Adams has been writing operas since the nineteen-eighties, and he long ago established an extraordinary knack for making music from the English language. In place of fixed, singsong patterns, he has perfected a malleable vocal line that follows the irregular rhythms of thought and speech. Consider how he handles the phrase “The Eastern hemisphere beckoned to us,” in “Nixon”: a quick triplet pattern on “hemisphere” makes the word hover above the beat, delaying the next accent. The richer the language, the stronger Adams’s response. When, at the end of the first act of “Doctor Atomic,” J. Robert Oppenheimer sings John Donne’s “Batter my heart,” the anguished eloquence of the music alters how you perceive the poem.

At the same time, Adams possesses a melodic signature that is independent of his literary sources. The pivotal moment in “Harmonielehre,” his breakthrough piece of 1985, is the emergence, midway through the first movement, of a sprawling, upward- and downward-lunging theme in the strings and horns, more or less in the key of E-flat minor. It is intensely theatrical, gestural music, a monologue without words. In “Antony and Cleopatra,” similarly prowling Adamsian lines surface in the orchestra, now aligned with settings of a venerable text. The collision with Shakespeare appears to have been inevitable.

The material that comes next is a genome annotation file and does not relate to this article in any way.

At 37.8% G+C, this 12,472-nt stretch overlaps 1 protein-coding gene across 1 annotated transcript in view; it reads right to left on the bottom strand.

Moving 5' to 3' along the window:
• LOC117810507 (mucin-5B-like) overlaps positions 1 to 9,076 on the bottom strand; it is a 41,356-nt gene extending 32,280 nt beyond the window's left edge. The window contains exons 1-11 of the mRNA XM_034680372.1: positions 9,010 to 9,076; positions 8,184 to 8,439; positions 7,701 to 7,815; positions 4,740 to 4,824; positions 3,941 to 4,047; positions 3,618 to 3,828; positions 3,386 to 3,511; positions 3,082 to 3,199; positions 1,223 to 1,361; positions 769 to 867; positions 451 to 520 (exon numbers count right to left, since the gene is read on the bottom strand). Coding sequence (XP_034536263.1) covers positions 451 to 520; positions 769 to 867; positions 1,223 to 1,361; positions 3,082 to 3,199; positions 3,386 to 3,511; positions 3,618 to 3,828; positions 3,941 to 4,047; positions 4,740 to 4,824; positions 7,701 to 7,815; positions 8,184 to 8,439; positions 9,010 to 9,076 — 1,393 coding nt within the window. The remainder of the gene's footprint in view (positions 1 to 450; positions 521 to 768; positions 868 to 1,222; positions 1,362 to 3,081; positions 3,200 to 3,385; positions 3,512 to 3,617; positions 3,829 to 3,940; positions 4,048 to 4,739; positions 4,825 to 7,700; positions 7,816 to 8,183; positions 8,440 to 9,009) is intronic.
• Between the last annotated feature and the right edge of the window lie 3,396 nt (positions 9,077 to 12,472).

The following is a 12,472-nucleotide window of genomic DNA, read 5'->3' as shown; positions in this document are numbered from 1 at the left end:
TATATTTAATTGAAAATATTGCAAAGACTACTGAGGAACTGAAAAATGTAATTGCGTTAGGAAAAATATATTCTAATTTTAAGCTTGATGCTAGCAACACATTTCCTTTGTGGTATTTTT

“Antony” is the first stage work that Adams has created without Peter Sellars, who masterminded “Nixon,” “Klinghoffer,” “Atomic,” and other politically charged projects. Those who wish to see Adams address urgent issues of the day may be disappointed, but he has earned the right to step away from contemporary controversies. “Antony” still carries political resonances—notably in its portrait of Octavius Caesar, the future Emperor Augustus, who defeats the rebellious lovers and exposes himself as a soulless dictator-in-training.